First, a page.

There is a big dispute in the software testing world. In general, a test case is a pair of an input and an expected output (or as many books say, it mostly has just a single step: do sth and check it). ISTQB seems to be compliant with this. Of course in order to perform a test, one often has to follow certain actions/steps (start a module, open a window, navigate somewhere...) but these supporting steps are not intended to have an expected result if the test is verifying e.g. correctness of a calculation. But most testers do the following:
TC1 - Verify that file bigger than 10 mb cannot be uploaded
Step 1 Open a window - Ex:Window is opened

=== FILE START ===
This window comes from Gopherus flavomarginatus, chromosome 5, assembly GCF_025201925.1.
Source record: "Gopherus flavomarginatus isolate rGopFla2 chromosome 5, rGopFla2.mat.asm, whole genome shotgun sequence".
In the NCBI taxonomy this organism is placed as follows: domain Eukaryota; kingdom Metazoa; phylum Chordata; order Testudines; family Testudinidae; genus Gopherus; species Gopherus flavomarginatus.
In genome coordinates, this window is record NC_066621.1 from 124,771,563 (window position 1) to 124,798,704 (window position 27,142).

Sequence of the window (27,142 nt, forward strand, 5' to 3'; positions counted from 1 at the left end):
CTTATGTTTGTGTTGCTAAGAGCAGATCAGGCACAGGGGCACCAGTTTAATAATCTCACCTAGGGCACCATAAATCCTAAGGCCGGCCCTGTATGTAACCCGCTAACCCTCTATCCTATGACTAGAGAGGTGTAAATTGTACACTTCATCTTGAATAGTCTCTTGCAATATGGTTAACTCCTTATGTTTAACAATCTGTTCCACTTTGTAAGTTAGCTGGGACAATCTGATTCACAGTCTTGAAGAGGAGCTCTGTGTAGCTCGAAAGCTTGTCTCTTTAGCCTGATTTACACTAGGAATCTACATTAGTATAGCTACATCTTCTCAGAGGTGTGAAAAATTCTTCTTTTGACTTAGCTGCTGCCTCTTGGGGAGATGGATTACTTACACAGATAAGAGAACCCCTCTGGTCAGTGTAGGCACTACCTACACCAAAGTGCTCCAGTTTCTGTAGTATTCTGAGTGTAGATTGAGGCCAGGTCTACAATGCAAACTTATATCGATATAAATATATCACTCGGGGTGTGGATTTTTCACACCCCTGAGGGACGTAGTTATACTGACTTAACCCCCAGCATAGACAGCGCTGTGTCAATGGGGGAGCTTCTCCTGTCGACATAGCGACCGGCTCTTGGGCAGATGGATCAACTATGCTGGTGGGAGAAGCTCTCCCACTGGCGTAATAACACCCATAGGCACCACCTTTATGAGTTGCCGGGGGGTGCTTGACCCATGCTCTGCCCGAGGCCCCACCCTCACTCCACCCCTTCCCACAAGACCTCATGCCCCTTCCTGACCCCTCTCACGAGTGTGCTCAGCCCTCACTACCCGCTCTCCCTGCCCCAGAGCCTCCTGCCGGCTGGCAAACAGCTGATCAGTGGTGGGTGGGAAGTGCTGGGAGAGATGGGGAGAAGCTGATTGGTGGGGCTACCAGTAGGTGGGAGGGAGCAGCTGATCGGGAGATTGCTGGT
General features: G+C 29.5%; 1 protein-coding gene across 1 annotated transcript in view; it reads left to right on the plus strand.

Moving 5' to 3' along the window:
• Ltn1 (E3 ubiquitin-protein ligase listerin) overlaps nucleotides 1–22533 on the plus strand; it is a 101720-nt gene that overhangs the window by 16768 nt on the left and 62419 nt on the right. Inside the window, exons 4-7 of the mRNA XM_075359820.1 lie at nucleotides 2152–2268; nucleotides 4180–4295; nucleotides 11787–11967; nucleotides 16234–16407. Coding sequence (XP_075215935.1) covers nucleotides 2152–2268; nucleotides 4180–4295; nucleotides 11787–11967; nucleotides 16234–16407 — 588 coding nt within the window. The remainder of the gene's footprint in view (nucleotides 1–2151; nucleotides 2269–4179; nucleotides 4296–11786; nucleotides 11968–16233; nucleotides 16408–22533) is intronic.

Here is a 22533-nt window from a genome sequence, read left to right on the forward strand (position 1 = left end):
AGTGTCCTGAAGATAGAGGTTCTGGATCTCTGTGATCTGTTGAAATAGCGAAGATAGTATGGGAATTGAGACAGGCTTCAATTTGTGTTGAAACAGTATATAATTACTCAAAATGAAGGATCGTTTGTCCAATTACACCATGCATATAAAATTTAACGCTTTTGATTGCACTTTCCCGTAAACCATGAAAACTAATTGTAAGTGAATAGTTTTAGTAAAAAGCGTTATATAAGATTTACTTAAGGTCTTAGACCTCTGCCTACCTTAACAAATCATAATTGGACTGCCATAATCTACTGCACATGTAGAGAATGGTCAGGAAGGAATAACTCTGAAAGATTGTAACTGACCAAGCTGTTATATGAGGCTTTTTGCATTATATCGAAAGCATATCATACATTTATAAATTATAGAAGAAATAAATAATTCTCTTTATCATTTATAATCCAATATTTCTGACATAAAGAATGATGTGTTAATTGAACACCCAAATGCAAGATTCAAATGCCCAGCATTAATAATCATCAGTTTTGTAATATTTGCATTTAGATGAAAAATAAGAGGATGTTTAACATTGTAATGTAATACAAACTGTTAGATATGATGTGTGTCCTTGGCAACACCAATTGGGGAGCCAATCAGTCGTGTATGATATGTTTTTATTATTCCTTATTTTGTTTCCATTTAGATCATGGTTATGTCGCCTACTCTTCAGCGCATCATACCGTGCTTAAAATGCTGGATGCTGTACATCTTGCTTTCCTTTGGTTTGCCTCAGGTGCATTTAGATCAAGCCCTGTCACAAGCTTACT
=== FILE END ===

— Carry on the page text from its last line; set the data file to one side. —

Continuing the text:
Step 2 Invoke the file dialog - Ex: The dialog is shown
Step 3 Click on the Browse button - Ex: File browser window appears ...
Step N Select a file bigger than 10 mb and confirm - Ex: An error message appears
Steps 1-3 are generic and possibly repeated for any similar actions involving a file browser. They are necessary for the final step but I do not think they should be verified in the same test case. Because if step 2 fails, the test case fails even though the actual test condition checked in the last step is correct!
Strictly speaking, I would consider this a test procedure as it actually consists of a few test cases.
Or is there something I am missing? I do not have access to ISO 29119 but I have read that it defined input as "a comprehensive descriptions of the actions/and or data" - which would mean all the steps would be performed as a part of input and not verified separately.
What is the usage of steps then, does it really make sense to use them as I describe?